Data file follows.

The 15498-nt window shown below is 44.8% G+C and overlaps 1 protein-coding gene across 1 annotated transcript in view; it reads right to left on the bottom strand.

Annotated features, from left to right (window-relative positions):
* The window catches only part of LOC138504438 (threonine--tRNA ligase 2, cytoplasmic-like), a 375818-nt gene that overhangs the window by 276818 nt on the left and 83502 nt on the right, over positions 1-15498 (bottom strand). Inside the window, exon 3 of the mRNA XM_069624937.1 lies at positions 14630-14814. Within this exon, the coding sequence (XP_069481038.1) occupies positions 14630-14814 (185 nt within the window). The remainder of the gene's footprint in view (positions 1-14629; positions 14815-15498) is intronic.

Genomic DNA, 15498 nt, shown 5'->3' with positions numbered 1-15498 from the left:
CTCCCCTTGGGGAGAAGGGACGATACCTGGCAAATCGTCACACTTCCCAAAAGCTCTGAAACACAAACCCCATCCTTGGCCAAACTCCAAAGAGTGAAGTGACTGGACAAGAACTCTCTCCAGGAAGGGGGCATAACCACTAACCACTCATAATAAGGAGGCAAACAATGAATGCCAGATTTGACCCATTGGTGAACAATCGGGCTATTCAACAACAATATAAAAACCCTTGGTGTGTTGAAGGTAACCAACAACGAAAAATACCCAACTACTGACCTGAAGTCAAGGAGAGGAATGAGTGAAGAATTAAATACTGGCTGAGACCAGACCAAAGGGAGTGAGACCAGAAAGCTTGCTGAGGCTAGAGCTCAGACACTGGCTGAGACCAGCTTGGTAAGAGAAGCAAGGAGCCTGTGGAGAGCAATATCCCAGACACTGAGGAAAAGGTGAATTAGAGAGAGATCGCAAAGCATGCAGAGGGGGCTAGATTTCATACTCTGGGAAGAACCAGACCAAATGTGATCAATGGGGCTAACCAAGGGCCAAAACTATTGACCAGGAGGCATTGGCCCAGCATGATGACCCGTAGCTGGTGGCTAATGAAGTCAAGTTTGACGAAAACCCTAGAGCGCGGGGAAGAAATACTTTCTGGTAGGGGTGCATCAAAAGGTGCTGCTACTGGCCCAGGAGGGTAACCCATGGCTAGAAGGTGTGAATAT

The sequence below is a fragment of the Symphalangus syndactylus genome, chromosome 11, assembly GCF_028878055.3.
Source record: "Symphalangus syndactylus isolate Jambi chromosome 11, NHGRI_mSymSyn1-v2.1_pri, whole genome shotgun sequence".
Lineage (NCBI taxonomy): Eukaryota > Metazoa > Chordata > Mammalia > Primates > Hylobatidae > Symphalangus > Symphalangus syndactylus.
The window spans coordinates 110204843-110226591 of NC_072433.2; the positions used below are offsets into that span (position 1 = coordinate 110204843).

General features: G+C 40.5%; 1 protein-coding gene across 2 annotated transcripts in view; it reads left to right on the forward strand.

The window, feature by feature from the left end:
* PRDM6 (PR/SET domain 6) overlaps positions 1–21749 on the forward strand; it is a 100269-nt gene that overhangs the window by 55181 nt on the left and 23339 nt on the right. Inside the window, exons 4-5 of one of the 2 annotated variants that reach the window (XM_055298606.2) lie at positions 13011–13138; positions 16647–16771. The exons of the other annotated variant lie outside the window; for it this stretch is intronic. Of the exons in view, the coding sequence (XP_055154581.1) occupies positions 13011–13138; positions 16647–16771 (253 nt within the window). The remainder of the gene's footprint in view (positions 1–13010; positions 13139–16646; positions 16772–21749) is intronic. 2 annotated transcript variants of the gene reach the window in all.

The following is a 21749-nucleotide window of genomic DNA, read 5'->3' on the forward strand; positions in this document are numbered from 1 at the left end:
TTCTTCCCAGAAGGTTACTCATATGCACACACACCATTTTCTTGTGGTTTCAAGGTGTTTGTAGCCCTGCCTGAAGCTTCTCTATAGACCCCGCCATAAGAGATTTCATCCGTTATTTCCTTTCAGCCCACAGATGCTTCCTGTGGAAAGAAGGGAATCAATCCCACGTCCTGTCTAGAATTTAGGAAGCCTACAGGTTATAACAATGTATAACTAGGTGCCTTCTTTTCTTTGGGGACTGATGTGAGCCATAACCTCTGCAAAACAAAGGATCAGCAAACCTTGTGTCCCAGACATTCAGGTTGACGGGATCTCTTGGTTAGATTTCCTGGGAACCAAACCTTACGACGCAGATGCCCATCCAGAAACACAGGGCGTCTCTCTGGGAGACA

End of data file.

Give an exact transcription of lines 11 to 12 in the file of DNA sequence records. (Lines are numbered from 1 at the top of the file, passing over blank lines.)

The window, feature by feature from the left end:
* PRDM6 (PR/SET domain 6) overlaps positions 1–21749 on the forward strand; it is a 100269-nt gene that overhangs the window by 55181 nt on the left and 23339 nt on the right. Inside the window, exons 4-5 of one of the 2 annotated variants that reach the window (XM_055298606.2) lie at positions 13011–13138; positions 16647–16771. The exons of the other annotated variant lie outside the window; for it this stretch is intronic. Of the exons in view, the coding sequence (XP_055154581.1) occupies positions 13011–13138; positions 16647–16771 (253 nt within the window). The remainder of the gene's footprint in view (positions 1–13010; positions 13139–16646; positions 16772–21749) is intronic. 2 annotated transcript variants of the gene reach the window in all.